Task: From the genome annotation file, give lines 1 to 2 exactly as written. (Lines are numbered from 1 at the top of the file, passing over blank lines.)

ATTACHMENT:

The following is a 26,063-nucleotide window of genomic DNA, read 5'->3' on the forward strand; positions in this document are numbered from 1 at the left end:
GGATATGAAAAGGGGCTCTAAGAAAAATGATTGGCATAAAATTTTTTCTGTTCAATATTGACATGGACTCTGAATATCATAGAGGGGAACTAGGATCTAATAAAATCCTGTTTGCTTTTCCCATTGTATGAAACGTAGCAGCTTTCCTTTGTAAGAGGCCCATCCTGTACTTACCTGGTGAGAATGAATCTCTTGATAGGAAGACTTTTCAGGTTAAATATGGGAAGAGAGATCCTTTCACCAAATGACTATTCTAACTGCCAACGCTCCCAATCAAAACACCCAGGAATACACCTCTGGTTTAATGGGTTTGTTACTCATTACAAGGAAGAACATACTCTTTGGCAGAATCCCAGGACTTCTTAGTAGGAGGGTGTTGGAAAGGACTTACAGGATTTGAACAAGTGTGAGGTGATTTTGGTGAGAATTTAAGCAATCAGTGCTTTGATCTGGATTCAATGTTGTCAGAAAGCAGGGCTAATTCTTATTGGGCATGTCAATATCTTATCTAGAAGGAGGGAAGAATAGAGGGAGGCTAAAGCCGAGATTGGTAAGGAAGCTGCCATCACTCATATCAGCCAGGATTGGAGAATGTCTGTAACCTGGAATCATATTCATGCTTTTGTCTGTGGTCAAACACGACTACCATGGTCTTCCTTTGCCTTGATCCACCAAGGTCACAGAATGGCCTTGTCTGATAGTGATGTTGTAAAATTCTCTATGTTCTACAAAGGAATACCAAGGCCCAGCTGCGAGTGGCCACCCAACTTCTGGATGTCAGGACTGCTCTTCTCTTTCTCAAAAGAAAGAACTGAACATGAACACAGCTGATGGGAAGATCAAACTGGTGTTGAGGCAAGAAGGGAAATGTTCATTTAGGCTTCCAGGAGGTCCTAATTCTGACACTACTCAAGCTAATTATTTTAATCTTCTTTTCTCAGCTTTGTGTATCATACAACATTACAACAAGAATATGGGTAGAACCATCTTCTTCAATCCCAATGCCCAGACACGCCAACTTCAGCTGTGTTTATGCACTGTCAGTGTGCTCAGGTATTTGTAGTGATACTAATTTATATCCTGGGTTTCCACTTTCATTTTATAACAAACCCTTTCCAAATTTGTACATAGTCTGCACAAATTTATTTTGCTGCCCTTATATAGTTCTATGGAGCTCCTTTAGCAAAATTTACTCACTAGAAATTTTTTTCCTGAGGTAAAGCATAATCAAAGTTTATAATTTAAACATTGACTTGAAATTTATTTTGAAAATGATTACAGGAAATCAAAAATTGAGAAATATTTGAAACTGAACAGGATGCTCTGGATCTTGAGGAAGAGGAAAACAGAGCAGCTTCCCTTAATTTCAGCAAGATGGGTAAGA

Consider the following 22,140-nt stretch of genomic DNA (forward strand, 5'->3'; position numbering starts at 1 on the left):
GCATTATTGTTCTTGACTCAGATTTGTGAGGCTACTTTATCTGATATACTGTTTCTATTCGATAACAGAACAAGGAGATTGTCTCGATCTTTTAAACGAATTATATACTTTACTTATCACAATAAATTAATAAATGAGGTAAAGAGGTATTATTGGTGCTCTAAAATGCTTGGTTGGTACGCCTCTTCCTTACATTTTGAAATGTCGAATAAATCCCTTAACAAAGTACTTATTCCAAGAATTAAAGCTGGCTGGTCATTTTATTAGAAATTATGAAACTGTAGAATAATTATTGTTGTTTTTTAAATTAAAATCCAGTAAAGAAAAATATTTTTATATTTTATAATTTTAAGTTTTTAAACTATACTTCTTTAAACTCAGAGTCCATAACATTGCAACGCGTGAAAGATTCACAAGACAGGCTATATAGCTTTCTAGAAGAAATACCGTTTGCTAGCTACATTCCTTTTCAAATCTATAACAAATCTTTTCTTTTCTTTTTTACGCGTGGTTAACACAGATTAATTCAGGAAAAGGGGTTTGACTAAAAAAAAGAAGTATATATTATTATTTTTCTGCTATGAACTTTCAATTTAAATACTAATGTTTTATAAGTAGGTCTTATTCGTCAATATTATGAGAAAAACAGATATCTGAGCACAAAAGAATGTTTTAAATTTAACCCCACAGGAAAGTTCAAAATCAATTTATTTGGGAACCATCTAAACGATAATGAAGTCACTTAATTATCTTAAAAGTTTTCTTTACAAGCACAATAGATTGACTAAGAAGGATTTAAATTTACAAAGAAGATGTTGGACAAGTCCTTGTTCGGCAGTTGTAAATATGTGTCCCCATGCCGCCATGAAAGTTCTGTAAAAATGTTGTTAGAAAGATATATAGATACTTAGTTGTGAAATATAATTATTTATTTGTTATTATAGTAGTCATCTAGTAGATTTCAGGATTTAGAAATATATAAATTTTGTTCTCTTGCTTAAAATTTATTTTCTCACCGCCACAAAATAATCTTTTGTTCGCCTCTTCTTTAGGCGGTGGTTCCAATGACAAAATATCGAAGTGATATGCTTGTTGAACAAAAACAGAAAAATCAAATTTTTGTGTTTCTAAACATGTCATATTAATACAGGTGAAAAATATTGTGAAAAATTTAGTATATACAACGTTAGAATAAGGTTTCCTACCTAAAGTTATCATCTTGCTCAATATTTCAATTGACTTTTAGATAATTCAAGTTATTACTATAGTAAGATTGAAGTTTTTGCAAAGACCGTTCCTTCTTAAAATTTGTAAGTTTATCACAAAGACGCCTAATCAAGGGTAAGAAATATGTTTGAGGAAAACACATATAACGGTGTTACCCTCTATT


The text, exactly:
The following is a 26,063-nucleotide window of genomic DNA, read 5'->3' on the forward strand; positions in this document are numbered from 1 at the left end:
GGATATGAAAAGGGGCTCTAAGAAAAATGATTGGCATAAAATTTTTTCTGTTCAATATTGACATGGACTCTGAATATCATAGAGGGGAACTAGGATCTAATAAAATCCTGTTTGCTTTTCCCATTGTATGAAACGTAGCAGCTTTCCTTTGTAAGAGGCCCATCCTGTACTTACCTGGTGAGAATGAATCTCTTGATAGGAAGACTTTTCAGGTTAAATATGGGAAGAGAGATCCTTTCACCAAATGACTATTCTAACTGCCAACGCTCCCAATCAAAACACCCAGGAATACACCTCTGGTTTAATGGGTTTGTTACTCATTACAAGGAAGAACATACTCTTTGGCAGAATCCCAGGACTTCTTAGTAGGAGGGTGTTGGAAAGGACTTACAGGATTTGAACAAGTGTGAGGTGATTTTGGTGAGAATTTAAGCAATCAGTGCTTTGATCTGGATTCAATGTTGTCAGAAAGCAGGGCTAATTCTTATTGGGCATGTCAATATCTTATCTAGAAGGAGGGAAGAATAGAGGGAGGCTAAAGCCGAGATTGGTAAGGAAGCTGCCATCACTCATATCAGCCAGGATTGGAGAATGTCTGTAACCTGGAATCATATTCATGCTTTTGTCTGTGGTCAAACACGACTACCATGGTCTTCCTTTGCCTTGATCCACCAAGGTCACAGAATGGCCTTGTCTGATAGTGATGTTGTAAAATTCTCTATGTTCTACAAAGGAATACCAAGGCCCAGCTGCGAGTGGCCACCCAACTTCTGGATGTCAGGACTGCTCTTCTCTTTCTCAAAAGAAAGAACTGAACATGAACACAGCTGATGGGAAGATCAAACTGGTGTTGAGGCAAGAAGGGAAATGTTCATTTAGGCTTCCAGGAGGTCCTAATTCTGACACTACTCAAGCTAATTATTTTAATCTTCTTTTCTCAGCTTTGTGTATCATACAACATTACAACAAGAATATGGGTAGAACCATCTTCTTCAATCCCAATGCCCAGACACGCCAACTTCAGCTGTGTTTATGCACTGTCAGTGTGCTCAGGTATTTGTAGTGATACTAATTTATATCCTGGGTTTCCACTTTCATTTTATAACAAACCCTTTCCAAATTTGTACATAGTCTGCACAAATTTATTTTGCTGCCCTTATATAGTTCTATGGAGCTCCTTTAGCAAAATTTACTCACTAGAAATTTTTTTCCTGAGGTAAAGCATAATCAAAGTTTATAATTTAAACATTGACTTGAAATTTATTTTGAAAATGATTACAGGAAATCAAAAATTGAGAAATATTTGAAACTGAACAGGATGCTCTGGATCTTGAGGAAGAGGAAAACAGAGCAGCTTCCCTTAATTTCAGCAAGATGGGTAAGA